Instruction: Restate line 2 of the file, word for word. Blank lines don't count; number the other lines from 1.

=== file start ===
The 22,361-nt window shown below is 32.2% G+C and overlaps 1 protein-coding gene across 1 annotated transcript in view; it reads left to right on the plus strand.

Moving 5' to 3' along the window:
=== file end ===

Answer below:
Moving 5' to 3' along the window: